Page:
Phys. Rev. Lett. 109, 236806 (2012)

The presence of boundaries leads to measurable manifestations of vacuum fluctuations, such as the attractive Casimir force between two parallel metal plates. This Casimir force could be useful for applications in nano-electromechanical systems, but it is not tunable — or at least not in common materials. Wang-Kong Tse and Allan H. MacDonald predict that things might be different for the Casimir force between two graphene sheets in a strong magnetic field.

Tse and MacDonald studied two parallel graphene sheets that are driven into the quantum Hall regime by a strong perpendicular magnetic field. In this unusual setting, the Casimir energy gains an extra contribution from the Hall current, which results in several unexpected features. When the sheets are separated by large distances, the Casimir force becomes quantized; the force can be either attractive or repulsive depending on the signs of the charge carriers in the two graphene sheets. Moreover, for charge-neutral graphene sheets the Casimir force is strongly suppressed.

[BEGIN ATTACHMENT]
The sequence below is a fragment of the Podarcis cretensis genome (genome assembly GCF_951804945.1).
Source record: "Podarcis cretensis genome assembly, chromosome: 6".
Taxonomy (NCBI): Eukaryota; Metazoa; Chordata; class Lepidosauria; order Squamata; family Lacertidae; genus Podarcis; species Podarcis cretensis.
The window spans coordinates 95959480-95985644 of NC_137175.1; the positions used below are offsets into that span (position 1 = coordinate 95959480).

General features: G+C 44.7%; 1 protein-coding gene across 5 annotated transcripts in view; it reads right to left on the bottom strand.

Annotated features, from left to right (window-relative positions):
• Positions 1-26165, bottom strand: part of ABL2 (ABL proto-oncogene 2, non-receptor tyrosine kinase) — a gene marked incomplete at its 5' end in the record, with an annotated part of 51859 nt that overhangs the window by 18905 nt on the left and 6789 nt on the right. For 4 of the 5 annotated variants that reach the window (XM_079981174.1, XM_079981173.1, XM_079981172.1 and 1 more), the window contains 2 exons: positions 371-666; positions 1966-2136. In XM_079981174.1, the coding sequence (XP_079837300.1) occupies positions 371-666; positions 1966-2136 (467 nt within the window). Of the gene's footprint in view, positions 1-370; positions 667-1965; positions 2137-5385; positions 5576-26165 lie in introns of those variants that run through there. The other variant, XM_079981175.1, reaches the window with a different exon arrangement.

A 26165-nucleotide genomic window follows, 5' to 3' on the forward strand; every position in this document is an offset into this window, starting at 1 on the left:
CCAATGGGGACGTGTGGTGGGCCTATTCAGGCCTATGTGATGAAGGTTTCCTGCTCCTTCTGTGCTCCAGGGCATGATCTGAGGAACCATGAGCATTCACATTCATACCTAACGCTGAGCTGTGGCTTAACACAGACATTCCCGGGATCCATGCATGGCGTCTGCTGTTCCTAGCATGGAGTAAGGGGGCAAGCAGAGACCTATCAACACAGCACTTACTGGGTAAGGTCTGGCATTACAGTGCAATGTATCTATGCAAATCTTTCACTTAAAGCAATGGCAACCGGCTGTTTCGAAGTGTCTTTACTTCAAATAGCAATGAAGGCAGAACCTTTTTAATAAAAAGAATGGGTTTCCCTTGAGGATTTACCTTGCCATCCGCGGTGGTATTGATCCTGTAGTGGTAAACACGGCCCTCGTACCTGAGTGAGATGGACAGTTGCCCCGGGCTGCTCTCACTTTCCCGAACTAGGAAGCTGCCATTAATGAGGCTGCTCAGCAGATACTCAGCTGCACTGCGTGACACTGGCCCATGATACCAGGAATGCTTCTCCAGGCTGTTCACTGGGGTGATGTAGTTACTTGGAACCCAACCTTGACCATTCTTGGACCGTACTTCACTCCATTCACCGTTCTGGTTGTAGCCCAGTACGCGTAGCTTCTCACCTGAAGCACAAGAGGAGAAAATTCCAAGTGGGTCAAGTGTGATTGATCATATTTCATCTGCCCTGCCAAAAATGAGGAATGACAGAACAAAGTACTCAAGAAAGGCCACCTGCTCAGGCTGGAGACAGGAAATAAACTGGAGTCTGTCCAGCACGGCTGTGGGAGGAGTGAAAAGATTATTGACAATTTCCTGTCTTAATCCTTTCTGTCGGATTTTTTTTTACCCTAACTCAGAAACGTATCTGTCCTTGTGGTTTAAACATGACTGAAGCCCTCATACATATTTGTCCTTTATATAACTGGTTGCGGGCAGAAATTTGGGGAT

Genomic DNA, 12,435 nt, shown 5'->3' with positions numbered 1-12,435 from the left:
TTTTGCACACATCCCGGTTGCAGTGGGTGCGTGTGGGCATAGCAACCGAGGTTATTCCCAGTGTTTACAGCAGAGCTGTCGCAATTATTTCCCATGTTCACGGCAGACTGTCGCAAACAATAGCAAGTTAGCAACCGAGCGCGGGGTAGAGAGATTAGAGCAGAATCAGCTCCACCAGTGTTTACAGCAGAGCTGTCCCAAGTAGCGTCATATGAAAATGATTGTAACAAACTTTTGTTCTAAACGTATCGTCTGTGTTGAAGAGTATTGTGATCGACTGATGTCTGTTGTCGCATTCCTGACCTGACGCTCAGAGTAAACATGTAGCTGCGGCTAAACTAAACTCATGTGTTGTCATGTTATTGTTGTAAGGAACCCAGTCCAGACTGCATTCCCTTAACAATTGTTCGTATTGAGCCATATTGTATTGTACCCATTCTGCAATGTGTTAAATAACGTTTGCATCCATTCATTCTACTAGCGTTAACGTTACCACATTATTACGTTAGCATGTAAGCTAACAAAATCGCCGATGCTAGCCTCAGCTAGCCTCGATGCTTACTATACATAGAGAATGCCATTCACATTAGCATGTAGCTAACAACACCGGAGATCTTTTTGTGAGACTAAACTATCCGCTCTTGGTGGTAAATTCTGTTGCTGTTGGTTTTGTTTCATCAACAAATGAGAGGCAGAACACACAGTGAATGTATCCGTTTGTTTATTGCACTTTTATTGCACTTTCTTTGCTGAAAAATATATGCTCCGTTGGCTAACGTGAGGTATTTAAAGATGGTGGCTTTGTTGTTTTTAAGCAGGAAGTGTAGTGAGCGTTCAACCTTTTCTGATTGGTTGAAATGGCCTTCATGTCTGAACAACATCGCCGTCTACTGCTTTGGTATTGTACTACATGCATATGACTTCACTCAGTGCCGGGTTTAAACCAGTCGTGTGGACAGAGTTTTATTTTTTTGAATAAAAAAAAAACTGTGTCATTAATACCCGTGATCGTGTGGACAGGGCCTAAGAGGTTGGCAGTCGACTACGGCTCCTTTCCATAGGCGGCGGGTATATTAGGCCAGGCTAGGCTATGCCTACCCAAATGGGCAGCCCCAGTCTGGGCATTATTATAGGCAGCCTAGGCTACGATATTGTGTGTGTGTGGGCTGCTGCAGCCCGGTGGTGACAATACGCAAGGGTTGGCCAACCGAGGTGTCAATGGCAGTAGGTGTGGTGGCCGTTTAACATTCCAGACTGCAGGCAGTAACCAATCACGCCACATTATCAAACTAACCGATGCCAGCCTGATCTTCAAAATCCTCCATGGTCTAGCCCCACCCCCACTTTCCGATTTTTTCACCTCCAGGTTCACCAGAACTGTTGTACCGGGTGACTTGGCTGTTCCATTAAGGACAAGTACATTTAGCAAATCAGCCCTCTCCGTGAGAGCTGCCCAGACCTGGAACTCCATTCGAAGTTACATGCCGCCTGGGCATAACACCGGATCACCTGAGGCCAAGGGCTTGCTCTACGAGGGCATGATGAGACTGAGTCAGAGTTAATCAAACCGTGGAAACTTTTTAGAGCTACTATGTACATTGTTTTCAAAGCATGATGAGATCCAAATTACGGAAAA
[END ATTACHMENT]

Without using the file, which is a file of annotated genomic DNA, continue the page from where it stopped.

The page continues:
These observations, bringing together quantum electrodynamics and Hall physics, hint at the possibility of controlling the Casimir effect.